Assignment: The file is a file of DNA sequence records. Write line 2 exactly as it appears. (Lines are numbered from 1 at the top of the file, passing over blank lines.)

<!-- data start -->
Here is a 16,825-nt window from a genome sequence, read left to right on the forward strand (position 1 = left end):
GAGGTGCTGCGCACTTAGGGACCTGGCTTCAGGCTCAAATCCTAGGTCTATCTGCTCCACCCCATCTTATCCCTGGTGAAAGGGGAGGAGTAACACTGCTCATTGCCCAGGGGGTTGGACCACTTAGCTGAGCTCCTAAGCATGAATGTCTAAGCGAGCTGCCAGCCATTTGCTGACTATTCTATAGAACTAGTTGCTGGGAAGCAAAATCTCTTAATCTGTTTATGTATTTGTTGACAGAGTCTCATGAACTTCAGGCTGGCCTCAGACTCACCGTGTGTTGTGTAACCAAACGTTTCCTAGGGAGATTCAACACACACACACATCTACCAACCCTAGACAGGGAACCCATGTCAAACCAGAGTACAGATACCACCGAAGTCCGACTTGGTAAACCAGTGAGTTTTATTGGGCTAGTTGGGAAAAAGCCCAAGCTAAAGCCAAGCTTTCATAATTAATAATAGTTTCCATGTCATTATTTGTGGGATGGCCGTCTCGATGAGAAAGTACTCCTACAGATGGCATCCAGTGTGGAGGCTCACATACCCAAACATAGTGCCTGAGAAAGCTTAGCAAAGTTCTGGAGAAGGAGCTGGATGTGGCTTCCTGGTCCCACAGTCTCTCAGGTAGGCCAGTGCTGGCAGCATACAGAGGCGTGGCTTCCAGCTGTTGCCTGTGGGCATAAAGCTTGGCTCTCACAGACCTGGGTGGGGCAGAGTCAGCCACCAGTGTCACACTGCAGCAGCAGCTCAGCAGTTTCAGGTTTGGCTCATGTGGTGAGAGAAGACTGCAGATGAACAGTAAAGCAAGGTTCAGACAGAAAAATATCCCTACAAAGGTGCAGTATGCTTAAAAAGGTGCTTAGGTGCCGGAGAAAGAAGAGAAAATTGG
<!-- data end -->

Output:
GAGGTGCTGCGCACTTAGGGACCTGGCTTCAGGCTCAAATCCTAGGTCTATCTGCTCCACCCCATCTTATCCCTGGTGAAAGGGGAGGAGTAACACTGCTCATTGCCCAGGGGGTTGGACCACTTAGCTGAGCTCCTAAGCATGAATGTCTAAGCGAGCTGCCAGCCATTTGCTGACTATTCTATAGAACTAGTTGCTGGGAAGCAAAATCTCTTAATCTGTTTATGTATTTGTTGACAGAGTCTCATGAACTTCAGGCTGGCCTCAGACTCACCGTGTGTTGTGTAACCAAACGTTTCCTAGGGAGATTCAACACACACACACATCTACCAACCCTAGACAGGGAACCCATGTCAAACCAGAGTACAGATACCACCGAAGTCCGACTTGGTAAACCAGTGAGTTTTATTGGGCTAGTTGGGAAAAAGCCCAAGCTAAAGCCAAGCTTTCATAATTAATAATAGTTTCCATGTCATTATTTGTGGGATGGCCGTCTCGATGAGAAAGTACTCCTACAGATGGCATCCAGTGTGGAGGCTCACATACCCAAACATAGTGCCTGAGAAAGCTTAGCAAAGTTCTGGAGAAGGAGCTGGATGTGGCTTCCTGGTCCCACAGTCTCTCAGGTAGGCCAGTGCTGGCAGCATACAGAGGCGTGGCTTCCAGCTGTTGCCTGTGGGCATAAAGCTTGGCTCTCACAGACCTGGGTGGGGCAGAGTCAGCCACCAGTGTCACACTGCAGCAGCAGCTCAGCAGTTTCAGGTTTGGCTCATGTGGTGAGAGAAGACTGCAGATGAACAGTAAAGCAAGGTTCAGACAGAAAAATATCCCTACAAAGGTGCAGTATGCTTAAAAAGGTGCTTAGGTGCCGGAGAAAGAAGAGAAAATTGG